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ICSI 404 – Assignment 2: ALU Design

The second programming assignment builds on the first to complete an ALU design. Now that we have

created a long-word simulator with bitwise logical operations and bit-shift capabilities, we can extend it

to simple logic-based arithmetic processing, namely addition and subtraction. We need to remember

that logic-based addition (subtraction is only addition of the 2’s complement of the integer subtracted)

works solely on the bit-vector patterns – without any concern whether the operands are unsigned or

signed. The only difference is made in the interpretation of the bit-vector and implementation of the

overflow logic for the unsigned or signed cases.

The other aspect of ALU design is that we need to decide upon a set of arithmetic and logic operations

the ALU will perform on the operands (long-words in our case). We also need a few encoded control

bits as a chooser for the ALU operation to be triggered. As noted in our discussions about assembly and

machine instructions, these control bits come from either the opcode field of the machine instruction or

the secondary function part, in case multiple operations are grouped to share an opcode. To keep it

simple, all instructions using the ALU will have distinct opcodes in our design.

For our 32-bit machine, the ALU class implementation must follow these specifications:

1. The ALU class must be a new class that does not inherit from (i.e., extend) any other class.

2. A ALU object must be instantiated before it can perform an operation. In other words, you should

not plan on developing ALU as a static class. There are two reasons behind this choice. First, most

modern general-purpose CPUs have multiple ALUs to exploit instruction level parallelism. Thus, you

may like to extend your code later to emulate a more featureful CPU with multiple ALU instances.

The second and more compelling reason is that the following boolean flags must be maintained for

an ALU instance. The values of these flags are to be automatically updated after every operation,

based on the specifications below:

The zero flag (ZF) should be set to 1 (true) when the ALU operation results in a long-word

valued 0 (i.e., all bits are cleared). It should not matter whether the operation in arithmetic

(add/subtract) or logical (including bit shifts).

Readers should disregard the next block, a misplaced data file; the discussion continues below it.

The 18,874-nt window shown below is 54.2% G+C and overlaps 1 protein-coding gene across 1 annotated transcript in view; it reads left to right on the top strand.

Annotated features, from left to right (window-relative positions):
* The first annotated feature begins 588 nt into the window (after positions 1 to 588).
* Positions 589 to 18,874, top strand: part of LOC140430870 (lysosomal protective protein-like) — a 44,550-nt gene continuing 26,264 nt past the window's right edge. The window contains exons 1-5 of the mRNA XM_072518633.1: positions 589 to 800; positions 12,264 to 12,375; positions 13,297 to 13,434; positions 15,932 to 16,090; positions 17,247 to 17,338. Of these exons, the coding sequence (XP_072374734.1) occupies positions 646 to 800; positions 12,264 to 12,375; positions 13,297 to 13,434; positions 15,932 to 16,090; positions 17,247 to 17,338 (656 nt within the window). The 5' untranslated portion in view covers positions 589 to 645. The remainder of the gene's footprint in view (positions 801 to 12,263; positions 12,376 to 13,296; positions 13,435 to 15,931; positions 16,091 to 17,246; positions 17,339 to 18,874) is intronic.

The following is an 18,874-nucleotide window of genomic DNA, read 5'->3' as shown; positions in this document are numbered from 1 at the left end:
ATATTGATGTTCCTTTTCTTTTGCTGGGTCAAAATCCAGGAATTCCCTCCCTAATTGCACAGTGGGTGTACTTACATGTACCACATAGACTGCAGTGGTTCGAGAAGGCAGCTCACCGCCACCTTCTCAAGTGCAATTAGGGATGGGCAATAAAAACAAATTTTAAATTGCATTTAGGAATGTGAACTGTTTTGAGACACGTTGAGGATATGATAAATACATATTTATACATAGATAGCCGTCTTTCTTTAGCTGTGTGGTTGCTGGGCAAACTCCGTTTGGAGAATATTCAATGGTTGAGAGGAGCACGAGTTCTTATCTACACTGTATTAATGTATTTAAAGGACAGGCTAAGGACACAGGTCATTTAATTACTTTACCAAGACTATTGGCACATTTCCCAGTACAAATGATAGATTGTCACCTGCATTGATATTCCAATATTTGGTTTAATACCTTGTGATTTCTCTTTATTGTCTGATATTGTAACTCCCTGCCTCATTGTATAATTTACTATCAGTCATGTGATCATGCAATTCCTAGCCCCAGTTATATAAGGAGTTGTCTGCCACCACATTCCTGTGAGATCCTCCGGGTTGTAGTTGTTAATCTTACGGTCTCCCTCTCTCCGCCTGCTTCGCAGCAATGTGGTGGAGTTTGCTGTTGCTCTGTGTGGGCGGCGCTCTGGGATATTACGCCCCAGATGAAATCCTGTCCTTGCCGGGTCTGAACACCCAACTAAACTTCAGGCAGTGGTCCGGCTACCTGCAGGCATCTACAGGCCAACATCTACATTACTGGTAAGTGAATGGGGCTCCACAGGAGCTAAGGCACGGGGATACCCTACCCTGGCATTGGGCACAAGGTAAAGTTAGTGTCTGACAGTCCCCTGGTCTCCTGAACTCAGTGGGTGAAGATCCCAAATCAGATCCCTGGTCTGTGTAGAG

The negative flag (NF) should be set to 1 (true) when the ALU operation results in a long-

word that is considered negative under 2’s complement signed interpretation (i.e., MSB is

negative). It should not matter whether the operation in arithmetic (add/subtract) or logical

(including bit shifts).

The carry-out flag (CF) should be set to 1 (true) when ALU operation results in a carry-out

from the MSB position. This flag is meant to indicate an overflow resulting from unsigned

addition, but this flag must be computed for every add/subtract operation as the machine

opcode only works on bit-vector without considering their interpretation.

The overflow flag (OF) should be set to 1 (true) when ALU operation results in an overflow

condition based on 2’s complement arithmetic. Recall that for ripple-carry addition, this is

indicated by a mismatch (XOR) in the carry-in and carry-out bits in the MSB position. While

we expect none of the logical operations to set this bit, there is only one exception. The left

shift operation, with shift amount 1-bit, is often substituted for a multiplication with 2. This

is particularly useful for shift-and-add multiplication. When such a multiply-by-2 operation

flips the sign of the result, it clearly is an overflow, and the overflow flag must be set. While

the same situation is also possible for multiple-bit left-shift (k-bit shift is multiplying with 2k),

the overflow flag is not to be set there as one cannot pinpoint after exactly how many bit

shifts causes the overflow.

The exact way how to store these four flags is left to you. In the simplest implementation, you may

like to keep four boolean variables. However, real CPU hardware dedicate a whole register (as long

as the machine word) to store all necessary flags, including the four just described. This register goes